The explosive investigation into disgraced lobbyist Jack Abramoff will continue amid unresolved
allegations involving tribes, Republican interests and potential nonprofit abuse,
leaders of the Senate Indian Affairs Committee said on Thursday.
At what was billed as the final hearing into the scandal.
Sen. John McCain (R-Arizona), the committee chairman, agreed to look into alleged fraud
involving a small gaming tribe. Sen. Byron Dorgan (D-North Dakota), the vice
chairman, said Sandia Pueblo of New Mexico spent $2.7 million, a higher
figure than previously disclosed.
"We've uncovered almost unbelievable things here," Dorgan said in his opening
statement. "We've uncovered activities that are pretty disgusting, some perhaps criminal,
McCain didn't immediately indicate whether he will call a hearing to take testimony
from Sandia Pueblo, which owns a successful casino right outside Albuquerque.
But he said investigators would try to find out how the $2.7 million was spent.
"I think it's important
to make clear if there's other allegations of mistreatment of Native Americans, it's
our obligation to continue to conduct our oversight responsibilities,"
At an earlier hearing, McCain said the tribe paid
$125,500 to Abramoff's former law firm and questioned what work was provided for
that amount. The tribe has acknowledged
paying $1 million to Michael Scanlon, a public relations executive who is accused,
along with Abramoff, of bilking several tribes out of an estimated $80 million.
The tribe dropped both Abramoff and Scanlon, with Gov. Stuwart Paisano saying
the high fees didn't justify the services.
In addition to Sandia, Dorgan strongly pushed for the committee to look into
the activities of several people whose names have surfaced repeatedly during
the investigation. Although he didn't outright disclose those identities,
it was clear he was referring to Republican activists like Ralph Reed
and Grover Norquist, who had personal and financial relationships
with Abramoff and his wealthy gaming clients.
"I believe there are a group of names that need to be interviewed by our
investigators and I have made such a recommendation," Dorgan said. At prior
hearing, he has attempted to question witnesses about their relationship
with Reed and Norquist.
McCain didn't respond directly to the request but laid out his
plans with respect to the ongoing probe. He said the committee
will prepare a letter for the Senate Finance Committee to address
alleged abuse involving nonprofit organizations that received
hundreds of thousands of donations from tribes.
He also reiterated the committee's plan to draft a report that
will make recommendations on ways to ensure tribes aren't defrauded
in the future. The effort could result in some legislative
proposals to reform tribal lobbying practices. McCain has already
introduced one such bill.
The comments were a prelude to the testimony of Italia Federici,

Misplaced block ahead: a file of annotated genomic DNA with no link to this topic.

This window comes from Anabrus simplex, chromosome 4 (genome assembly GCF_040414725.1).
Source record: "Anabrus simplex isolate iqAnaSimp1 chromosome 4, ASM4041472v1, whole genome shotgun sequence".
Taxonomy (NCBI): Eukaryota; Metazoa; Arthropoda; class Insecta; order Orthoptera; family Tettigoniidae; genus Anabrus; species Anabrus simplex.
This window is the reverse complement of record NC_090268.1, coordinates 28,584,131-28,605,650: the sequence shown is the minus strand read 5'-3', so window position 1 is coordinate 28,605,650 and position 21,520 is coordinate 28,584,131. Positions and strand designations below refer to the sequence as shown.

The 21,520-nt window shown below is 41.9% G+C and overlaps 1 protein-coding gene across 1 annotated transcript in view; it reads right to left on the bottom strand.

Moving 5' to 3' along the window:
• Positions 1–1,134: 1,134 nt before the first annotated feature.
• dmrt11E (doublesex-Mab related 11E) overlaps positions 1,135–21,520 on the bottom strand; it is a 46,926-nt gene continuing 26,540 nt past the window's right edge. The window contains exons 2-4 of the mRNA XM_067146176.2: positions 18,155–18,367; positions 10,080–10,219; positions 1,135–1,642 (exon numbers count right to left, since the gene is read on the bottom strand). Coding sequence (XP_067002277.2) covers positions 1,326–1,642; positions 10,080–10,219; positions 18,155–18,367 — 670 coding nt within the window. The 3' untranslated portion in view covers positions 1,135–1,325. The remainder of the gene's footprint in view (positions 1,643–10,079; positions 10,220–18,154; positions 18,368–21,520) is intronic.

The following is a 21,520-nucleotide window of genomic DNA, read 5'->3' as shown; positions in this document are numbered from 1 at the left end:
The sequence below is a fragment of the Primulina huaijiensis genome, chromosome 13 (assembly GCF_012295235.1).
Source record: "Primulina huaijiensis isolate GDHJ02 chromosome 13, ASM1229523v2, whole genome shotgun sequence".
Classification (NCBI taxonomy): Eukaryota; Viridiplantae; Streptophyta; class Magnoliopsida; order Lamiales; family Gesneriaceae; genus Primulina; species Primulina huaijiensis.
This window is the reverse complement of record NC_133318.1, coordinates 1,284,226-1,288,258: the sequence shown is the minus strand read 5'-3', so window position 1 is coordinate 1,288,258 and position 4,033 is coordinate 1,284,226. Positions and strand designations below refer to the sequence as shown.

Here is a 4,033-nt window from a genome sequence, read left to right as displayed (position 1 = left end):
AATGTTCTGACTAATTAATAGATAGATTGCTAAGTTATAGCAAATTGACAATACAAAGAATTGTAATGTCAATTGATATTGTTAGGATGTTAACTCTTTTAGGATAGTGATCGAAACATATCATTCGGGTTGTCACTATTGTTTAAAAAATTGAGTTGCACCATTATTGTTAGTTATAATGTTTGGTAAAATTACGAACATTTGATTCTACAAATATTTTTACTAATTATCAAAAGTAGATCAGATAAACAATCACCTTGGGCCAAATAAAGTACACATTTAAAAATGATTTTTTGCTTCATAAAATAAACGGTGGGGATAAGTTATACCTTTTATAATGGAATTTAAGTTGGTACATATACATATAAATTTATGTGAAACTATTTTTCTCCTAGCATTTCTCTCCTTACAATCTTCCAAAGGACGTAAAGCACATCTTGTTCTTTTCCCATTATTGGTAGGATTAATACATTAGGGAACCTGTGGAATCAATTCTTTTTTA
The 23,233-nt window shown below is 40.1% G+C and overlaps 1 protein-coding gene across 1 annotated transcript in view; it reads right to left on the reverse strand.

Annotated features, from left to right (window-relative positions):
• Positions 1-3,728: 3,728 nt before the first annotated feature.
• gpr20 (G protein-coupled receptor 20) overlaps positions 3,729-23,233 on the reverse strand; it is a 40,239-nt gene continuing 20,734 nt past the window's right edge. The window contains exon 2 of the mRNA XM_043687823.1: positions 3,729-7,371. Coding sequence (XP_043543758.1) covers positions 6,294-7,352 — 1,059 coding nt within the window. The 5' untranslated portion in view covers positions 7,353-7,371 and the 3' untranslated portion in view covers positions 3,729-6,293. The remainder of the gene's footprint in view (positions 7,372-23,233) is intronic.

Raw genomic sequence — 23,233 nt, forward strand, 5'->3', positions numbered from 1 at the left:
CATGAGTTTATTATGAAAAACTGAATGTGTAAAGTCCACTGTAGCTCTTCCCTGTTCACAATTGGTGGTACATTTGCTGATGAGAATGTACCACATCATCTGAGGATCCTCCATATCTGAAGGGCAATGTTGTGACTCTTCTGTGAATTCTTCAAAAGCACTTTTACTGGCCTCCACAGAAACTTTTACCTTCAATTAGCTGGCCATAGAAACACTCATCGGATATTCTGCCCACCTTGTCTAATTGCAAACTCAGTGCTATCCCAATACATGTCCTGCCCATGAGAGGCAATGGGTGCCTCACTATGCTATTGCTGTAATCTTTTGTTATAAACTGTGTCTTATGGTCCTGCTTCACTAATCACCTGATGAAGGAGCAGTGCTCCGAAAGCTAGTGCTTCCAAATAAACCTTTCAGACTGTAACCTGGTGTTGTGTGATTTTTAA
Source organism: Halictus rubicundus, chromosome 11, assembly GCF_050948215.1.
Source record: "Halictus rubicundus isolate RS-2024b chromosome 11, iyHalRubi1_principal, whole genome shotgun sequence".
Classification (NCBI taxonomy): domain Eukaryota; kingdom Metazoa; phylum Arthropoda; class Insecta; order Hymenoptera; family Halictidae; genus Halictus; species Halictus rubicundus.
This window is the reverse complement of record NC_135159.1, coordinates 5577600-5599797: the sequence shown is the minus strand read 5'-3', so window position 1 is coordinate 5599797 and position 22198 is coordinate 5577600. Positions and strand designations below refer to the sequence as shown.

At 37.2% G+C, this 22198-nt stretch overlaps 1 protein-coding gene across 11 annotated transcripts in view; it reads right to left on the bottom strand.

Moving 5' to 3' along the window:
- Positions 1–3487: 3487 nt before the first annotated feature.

a Republican with close ties to Interior Secretary Gale Norton.
Federici worked on Norton's failed 1996 U.S. Senate campaign
and currently serves as president of Council of Republicans for Environmental Advocacy,
a nonprofit organization that Norton co-founded with Norquist after that campaign.
Federici proved to be an extremely combative witness during the 90-minute hearing.
She frequently interrupted McCain and Dorgan, prompting McCain to threaten
to hold her in contempt of Congress.
She also directly challenged McCain and Dorgan for conclusions they have
drawn about CREA and its relationship with Abramoff and former deputy
Interior Secretary J. Steven Griles, who has returned to the lobbying world.
McCain and Dorgan accused her of doing Abramoff's bidding by contacting
Griles about tribal issues and asking for tribal donations in return.
CREA received about $400,000 from Abramoff's former tribal clients but
all of it went for environmental work, Federici said.
She said she contacted Griles, her friend of more than a decade,
because Abramoff, another friend, asked her to do so. She said she
didn't always reach Griles due to his busy schedule.
Federici raised a personal issue with McCain, suggesting that he is
using the investigation to go after her and other Republicans because
they have opposed his initiatives. In a deposition that hasn't been
made public but which was referenced several times yesterday, she
accused the committee of a "witch hunt" because CREA and
its allies defeated a McCain-sponsored bill that she said would have raised
"I'm dancing around an issue here that I think it's time to mention," Federici said. "A lot of the money
was used, that was raised during this time period,
was spent constructing the labor-environmental alliance" whose major project was opposing
the legislation, she said.
Tribal donations were used for the effort, she said, because they donated to CREA's
general fund. McCain looked on with bewilderment as Federici gave her testimony.
November 2, 2005, Hearing:Senate
Indian Affairs Committee
Witness List / Testimony
Council of Republicans for Environmental Advocacy - http://www.crea-online.org/crea